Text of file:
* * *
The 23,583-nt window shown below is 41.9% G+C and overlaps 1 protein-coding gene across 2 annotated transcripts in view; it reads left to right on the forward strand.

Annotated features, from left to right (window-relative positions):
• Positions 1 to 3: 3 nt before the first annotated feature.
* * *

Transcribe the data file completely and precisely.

The 23,583-nt window shown below is 41.9% G+C and overlaps 1 protein-coding gene across 2 annotated transcripts in view; it reads left to right on the forward strand.

Annotated features, from left to right (window-relative positions):
• Positions 1 to 3: 3 nt before the first annotated feature.